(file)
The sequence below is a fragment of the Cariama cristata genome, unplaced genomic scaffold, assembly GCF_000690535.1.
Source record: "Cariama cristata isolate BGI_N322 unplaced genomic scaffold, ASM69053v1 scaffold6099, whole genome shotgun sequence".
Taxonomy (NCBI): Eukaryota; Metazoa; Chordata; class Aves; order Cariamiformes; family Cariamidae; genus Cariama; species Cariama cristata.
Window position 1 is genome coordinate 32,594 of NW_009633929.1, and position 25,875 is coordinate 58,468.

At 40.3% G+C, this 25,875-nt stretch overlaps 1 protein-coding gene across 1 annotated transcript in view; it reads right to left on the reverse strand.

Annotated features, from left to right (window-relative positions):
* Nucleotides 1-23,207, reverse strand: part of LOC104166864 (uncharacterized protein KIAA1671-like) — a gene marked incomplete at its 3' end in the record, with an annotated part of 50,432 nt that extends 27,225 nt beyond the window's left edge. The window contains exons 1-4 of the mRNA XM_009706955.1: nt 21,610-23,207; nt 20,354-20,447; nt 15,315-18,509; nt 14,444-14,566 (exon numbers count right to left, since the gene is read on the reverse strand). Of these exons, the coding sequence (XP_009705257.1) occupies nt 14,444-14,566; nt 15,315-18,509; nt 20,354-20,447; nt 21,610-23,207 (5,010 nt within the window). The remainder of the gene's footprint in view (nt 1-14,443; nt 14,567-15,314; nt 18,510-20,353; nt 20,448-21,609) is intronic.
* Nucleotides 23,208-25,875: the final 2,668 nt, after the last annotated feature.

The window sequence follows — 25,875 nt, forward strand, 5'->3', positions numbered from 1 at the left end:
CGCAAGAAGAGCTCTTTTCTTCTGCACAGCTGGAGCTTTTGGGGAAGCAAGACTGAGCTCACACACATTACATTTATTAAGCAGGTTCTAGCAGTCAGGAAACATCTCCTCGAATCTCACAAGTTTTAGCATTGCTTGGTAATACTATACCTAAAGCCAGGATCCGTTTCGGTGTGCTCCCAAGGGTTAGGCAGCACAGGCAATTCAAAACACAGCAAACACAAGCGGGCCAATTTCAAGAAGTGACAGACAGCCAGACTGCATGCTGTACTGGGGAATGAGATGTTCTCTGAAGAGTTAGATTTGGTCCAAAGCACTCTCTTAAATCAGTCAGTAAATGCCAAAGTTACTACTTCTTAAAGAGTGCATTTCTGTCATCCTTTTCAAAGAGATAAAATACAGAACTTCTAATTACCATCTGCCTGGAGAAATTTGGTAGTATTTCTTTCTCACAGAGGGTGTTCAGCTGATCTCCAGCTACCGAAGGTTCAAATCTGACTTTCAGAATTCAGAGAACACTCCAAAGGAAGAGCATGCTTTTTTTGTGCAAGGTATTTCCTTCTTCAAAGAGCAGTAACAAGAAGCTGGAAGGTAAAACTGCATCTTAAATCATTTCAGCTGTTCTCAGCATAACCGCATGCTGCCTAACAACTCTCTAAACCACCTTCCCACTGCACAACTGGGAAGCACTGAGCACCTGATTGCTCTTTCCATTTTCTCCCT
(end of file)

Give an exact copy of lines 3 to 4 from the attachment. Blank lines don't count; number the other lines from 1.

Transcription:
Taxonomy (NCBI): Eukaryota; Metazoa; Chordata; class Aves; order Cariamiformes; family Cariamidae; genus Cariama; species Cariama cristata.
Window position 1 is genome coordinate 32,594 of NW_009633929.1, and position 25,875 is coordinate 58,468.